Growers have to understand that wineries are trying to manage their production flow so they can deal with the fruit as it comes in. One good thing we've learned in VA about quality grape growing is that if your fruit is clean and generally disease-free, you can let it hang on the vine longer. But if you've got fruit that's right on the margin, (Ed: or birds, deer, etc. are taking the crop) you don't have much time. You need to pick it, or just kiss that season goodbye. So, an extension of the harvest time is very much related to the quality of the fruit on the vines.
Let me briefly mention what I call winery imperatives; issues that the independent grower may not realize exist when they get on the phone and say, "Al, can you take this 5 tons of Chardonnay?" First imperative: do I, the winery, have refrigeration capabilities for the fruit? If you call me up and I'm in the middle of processing something, or I'm a one-man operation, I may have something else planned. Unless I really need that fruit, I've got to consider the impact it will have on things that have already been planned for the next few days. Even if I could dispose of the fruit and wine, I may turn it down simply because I have other time commitments for the time that it would take to process it. If the grower or winery has cold storage available, they might be able to hold those grapes for awhile. That's one consideration that you might want to be thinking about.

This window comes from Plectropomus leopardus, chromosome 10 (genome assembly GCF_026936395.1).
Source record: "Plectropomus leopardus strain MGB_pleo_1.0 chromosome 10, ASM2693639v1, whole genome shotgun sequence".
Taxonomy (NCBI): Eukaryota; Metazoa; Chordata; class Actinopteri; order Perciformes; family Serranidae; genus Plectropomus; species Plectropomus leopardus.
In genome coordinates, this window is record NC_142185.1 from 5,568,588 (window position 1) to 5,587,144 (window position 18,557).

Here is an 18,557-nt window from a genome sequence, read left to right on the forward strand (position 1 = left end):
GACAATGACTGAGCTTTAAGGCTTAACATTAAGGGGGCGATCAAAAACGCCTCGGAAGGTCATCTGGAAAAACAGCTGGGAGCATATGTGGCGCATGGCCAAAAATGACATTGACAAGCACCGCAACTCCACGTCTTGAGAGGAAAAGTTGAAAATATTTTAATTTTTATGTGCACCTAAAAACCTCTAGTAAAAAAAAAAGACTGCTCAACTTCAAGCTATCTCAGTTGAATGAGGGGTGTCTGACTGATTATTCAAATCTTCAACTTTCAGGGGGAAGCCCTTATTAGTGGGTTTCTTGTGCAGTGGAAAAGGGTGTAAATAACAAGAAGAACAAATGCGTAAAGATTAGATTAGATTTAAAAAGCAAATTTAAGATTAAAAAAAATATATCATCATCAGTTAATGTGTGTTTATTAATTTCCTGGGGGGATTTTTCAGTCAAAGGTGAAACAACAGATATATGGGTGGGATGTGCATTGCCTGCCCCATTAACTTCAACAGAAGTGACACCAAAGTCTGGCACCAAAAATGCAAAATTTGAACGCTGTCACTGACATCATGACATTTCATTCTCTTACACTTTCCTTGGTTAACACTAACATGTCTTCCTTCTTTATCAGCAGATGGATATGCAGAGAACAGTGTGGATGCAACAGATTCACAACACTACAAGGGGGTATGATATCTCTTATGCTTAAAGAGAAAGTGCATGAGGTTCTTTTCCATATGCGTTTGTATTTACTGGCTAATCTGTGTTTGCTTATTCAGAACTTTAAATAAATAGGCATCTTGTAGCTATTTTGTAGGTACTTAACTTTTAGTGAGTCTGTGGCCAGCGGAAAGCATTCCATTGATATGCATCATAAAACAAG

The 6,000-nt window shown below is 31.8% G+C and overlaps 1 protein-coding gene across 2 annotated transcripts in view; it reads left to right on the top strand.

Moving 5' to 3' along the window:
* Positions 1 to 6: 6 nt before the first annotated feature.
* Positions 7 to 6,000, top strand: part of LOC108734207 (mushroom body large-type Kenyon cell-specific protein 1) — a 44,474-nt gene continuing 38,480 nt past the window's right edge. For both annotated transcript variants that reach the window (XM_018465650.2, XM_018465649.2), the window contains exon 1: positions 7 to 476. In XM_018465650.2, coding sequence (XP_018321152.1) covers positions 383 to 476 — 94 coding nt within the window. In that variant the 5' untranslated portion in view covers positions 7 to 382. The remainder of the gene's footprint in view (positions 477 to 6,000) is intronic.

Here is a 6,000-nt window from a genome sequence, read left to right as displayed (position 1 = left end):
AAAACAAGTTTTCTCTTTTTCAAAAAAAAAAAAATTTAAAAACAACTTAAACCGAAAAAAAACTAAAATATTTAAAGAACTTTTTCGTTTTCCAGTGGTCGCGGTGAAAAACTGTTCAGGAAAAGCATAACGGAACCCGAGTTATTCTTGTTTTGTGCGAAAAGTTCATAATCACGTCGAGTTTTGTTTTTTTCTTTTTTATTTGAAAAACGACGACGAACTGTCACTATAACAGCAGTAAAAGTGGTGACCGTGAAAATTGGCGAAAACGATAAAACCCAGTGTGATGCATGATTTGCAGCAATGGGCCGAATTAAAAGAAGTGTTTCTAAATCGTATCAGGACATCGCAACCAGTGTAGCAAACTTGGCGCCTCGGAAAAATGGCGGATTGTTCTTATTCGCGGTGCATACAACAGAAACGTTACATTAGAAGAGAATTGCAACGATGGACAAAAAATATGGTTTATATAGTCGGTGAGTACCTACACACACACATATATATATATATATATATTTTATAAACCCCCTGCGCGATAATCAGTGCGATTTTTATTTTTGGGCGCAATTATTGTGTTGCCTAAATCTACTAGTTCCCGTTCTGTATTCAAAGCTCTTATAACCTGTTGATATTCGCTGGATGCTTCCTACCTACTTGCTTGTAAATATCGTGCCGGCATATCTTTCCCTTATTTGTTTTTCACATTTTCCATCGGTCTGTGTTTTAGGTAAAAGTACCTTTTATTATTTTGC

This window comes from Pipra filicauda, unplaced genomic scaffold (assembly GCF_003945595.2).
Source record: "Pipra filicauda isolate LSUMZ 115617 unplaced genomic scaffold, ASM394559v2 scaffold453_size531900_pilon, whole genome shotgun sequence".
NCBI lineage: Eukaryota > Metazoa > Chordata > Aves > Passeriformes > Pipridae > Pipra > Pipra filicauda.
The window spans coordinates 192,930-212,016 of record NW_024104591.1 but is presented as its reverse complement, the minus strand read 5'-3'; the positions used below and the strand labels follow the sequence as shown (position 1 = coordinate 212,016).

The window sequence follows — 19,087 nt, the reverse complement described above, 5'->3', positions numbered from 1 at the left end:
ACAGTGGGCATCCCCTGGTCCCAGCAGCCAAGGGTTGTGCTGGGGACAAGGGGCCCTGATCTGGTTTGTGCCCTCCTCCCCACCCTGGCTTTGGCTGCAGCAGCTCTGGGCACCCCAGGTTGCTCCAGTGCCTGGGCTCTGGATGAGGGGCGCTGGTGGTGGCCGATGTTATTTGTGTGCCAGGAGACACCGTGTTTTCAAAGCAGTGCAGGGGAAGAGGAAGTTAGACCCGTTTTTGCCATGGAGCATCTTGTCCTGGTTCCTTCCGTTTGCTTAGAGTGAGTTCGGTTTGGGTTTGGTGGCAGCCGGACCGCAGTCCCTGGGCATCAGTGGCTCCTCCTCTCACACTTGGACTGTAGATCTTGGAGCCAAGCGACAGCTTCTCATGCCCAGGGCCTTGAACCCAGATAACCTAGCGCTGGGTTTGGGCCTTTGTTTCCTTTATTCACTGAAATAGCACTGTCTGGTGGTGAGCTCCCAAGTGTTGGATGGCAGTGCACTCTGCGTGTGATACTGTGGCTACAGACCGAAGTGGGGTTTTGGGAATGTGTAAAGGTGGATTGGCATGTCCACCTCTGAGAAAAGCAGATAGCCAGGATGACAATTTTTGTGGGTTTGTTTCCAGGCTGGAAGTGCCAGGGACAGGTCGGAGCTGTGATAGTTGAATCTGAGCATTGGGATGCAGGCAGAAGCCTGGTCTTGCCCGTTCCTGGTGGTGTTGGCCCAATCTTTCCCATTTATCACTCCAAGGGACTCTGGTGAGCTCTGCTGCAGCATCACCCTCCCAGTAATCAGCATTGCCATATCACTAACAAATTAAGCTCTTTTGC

The second imperative is that of winery tank size and total storage capacity. Even though I may have tank space available, I may not have the right size tank(s) to meet each exigency. Say I have a 1000-gallon tank. If you offered me 4 tons of Chardonnay, which would yield 600 gallons of juice, then I have a tank that is two-thirds full, and I have a real problem with oxidation unless I can figure out a way to blanket it with gas. So even though I may have tank space, I may not have the right size. If I'm storing or fermenting in barrels, I may not have enough barrels on hand to accommodate the surplus fruit. Where do I put this stuff if I get it?